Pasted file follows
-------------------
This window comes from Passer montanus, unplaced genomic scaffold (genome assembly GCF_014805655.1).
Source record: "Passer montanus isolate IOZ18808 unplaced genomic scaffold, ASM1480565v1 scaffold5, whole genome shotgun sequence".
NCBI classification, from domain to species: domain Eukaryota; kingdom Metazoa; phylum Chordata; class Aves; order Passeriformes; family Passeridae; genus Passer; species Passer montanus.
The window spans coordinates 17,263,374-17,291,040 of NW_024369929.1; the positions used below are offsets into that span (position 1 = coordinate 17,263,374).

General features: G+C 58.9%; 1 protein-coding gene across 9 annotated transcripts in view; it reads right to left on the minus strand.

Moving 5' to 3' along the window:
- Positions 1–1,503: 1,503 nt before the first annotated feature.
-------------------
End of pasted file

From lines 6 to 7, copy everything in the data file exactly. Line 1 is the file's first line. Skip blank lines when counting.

Moving 5' to 3' along the window:
- Positions 1–1,503: 1,503 nt before the first annotated feature.